Wednesday, August 08, 2007


Newsweek has an interesting series called "On Faith" in which they discuss various religious questions from different viewpoints. Today, the question was: "Are physicians' primary obligations to their patients or their religious convictions?"

I found the following paragraph in this viewpoint cut right to what has always bothered me about these so called 'conscience' laws so succinctly:

It should be noted that virtually all of the assertions of a
"right of conscience" by physicians and pharmacists are directed against women and women’s exercise of their right to choice about their reproductive capacity. These physicians and pharmacists are asserting that their private conscience is superior that to that of women. Yet it should be obvious that women also have a right to exercise conscience in regard to their own private medical issues.

And also, here's an interesting perspective from the ever interesting Anna Quindlan. If abortion is a crime, then what's the punishment? How Much Jail Time for Women Who Have Abortions?

Tuesday, August 07, 2007

A long time gone

So I'm back, which is kind of what I said in my last post, and it's kind of misleading because I was never really gone. I felt like taking a hiatus from the internet for any number of reasons last week, though I was online a lot this weekend as I was taking a defensive driving course online (6 hours!) in order to get my speeding ticket dismissed. I'm pretty happy to say that at this point, I'm just waiting for paperwork to make its way to me so I can get the entire thing dismissed. I have until October 9th to file all the paperwork with the court, but really, I just want it over with. New developments make me think things are going to get a lot busier from here on out and the last thing I want to worry about is Sweat Sock City's finest showing up at my door to haul me off to the slammer because I forgot to take my course and file the paperwork. For the record, I'm happy to report that I did receive 100 percent on the final exam, though my record through the course was less than stellar -- somewhere around a 94.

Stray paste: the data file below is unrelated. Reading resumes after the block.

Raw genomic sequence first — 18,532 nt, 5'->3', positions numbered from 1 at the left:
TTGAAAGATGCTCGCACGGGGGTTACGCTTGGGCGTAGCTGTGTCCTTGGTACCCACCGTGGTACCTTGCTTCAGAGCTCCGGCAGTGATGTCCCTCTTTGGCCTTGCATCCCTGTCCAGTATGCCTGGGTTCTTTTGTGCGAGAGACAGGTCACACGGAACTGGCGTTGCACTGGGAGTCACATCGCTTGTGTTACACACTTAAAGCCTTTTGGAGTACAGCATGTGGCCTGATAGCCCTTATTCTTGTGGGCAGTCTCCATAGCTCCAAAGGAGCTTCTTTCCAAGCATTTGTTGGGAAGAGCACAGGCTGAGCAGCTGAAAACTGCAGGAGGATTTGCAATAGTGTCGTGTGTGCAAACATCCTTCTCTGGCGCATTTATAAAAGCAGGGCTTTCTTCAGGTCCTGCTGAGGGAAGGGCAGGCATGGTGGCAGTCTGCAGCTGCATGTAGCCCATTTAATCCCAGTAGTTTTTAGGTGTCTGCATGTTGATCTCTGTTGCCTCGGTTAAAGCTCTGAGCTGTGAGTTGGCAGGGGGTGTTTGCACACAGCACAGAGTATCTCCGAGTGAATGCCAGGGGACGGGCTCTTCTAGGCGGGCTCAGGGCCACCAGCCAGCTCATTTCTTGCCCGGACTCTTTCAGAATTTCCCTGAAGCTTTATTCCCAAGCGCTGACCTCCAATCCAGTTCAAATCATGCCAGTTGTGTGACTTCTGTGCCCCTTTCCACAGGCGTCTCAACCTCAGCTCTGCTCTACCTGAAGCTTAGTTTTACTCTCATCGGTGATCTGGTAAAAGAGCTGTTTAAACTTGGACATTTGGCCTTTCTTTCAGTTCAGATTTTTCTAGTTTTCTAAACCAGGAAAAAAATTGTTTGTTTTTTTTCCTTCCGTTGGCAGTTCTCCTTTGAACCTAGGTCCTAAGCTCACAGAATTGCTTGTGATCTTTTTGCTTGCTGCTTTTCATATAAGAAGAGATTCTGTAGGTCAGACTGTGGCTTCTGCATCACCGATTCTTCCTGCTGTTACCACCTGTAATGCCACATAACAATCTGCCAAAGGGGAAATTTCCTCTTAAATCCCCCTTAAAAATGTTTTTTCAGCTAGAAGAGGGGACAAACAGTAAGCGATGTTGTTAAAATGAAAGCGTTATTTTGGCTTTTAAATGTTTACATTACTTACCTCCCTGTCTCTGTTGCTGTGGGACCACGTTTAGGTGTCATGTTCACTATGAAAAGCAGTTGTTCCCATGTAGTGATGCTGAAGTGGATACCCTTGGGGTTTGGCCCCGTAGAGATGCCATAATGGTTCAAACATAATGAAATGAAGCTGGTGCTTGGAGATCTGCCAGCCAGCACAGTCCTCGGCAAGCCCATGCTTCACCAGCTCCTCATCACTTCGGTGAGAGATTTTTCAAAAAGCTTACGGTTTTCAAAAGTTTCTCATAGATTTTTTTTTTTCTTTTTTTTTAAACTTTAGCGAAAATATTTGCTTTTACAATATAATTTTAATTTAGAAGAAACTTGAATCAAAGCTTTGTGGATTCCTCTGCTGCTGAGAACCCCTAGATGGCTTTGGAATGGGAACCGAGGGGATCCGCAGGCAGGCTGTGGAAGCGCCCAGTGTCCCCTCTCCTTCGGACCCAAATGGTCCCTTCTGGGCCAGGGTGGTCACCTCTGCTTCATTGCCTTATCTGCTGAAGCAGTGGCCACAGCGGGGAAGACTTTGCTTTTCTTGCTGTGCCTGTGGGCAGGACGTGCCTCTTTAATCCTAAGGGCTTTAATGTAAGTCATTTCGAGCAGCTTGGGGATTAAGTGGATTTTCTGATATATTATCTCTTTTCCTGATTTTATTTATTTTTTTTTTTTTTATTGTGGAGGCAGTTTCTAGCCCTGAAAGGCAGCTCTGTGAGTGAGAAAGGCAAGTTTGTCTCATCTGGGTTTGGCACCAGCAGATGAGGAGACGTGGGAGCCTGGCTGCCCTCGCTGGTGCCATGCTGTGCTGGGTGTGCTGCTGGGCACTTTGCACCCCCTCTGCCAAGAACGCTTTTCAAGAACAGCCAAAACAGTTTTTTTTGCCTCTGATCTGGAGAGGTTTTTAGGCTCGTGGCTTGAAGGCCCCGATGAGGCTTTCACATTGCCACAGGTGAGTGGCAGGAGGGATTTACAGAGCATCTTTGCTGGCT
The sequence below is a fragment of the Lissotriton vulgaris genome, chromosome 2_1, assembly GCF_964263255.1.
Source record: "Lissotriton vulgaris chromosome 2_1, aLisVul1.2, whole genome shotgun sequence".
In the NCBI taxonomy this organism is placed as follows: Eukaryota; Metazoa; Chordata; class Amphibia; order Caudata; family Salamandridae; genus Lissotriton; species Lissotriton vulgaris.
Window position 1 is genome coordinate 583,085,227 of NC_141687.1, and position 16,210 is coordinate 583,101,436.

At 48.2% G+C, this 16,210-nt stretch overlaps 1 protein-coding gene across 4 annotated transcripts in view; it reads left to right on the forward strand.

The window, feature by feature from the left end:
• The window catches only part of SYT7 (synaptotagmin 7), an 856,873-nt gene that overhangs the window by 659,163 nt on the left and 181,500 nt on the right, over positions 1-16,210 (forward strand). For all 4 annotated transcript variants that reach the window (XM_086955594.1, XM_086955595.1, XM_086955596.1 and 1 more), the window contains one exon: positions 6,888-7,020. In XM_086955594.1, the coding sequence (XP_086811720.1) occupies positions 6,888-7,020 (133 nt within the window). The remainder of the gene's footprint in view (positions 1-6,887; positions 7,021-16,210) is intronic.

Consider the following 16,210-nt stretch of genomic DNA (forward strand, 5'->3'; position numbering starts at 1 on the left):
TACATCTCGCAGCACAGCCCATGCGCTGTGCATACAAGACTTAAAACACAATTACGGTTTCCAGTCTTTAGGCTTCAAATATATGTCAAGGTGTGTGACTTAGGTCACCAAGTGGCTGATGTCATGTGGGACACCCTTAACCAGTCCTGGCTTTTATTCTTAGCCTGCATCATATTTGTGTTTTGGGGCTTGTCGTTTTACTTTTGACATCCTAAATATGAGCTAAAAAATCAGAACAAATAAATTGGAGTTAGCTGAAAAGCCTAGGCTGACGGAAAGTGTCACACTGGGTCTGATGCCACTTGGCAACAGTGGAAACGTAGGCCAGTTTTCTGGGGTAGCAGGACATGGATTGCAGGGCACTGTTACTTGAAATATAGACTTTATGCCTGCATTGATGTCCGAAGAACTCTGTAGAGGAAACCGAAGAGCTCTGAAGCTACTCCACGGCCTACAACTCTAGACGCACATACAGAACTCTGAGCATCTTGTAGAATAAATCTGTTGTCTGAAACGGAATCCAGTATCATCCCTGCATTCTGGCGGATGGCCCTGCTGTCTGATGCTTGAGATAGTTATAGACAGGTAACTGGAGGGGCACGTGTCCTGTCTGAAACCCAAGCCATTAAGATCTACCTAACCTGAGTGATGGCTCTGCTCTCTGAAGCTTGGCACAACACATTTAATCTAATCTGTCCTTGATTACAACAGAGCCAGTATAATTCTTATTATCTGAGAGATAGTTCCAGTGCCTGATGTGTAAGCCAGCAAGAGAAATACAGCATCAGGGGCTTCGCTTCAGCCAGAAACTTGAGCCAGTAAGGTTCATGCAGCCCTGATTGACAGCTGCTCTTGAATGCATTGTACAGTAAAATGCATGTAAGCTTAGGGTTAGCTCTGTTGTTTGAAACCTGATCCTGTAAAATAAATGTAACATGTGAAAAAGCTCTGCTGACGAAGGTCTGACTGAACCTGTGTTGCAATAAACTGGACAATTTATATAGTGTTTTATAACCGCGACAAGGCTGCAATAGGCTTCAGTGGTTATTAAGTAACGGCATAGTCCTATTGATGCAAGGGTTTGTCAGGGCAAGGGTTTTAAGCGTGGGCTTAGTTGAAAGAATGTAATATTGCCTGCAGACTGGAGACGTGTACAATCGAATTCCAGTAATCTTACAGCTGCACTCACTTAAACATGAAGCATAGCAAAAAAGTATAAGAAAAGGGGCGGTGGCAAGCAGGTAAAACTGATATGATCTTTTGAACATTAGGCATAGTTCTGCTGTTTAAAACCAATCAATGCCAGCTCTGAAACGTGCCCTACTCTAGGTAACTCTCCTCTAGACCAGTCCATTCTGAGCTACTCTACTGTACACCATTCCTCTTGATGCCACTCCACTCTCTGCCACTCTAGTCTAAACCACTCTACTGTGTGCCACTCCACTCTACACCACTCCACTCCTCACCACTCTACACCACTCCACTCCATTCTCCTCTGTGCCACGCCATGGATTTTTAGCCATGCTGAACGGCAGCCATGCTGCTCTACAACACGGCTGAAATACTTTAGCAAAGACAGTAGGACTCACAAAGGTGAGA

I'm feeling out of practice. Hopefully I'll have something more interesting next time.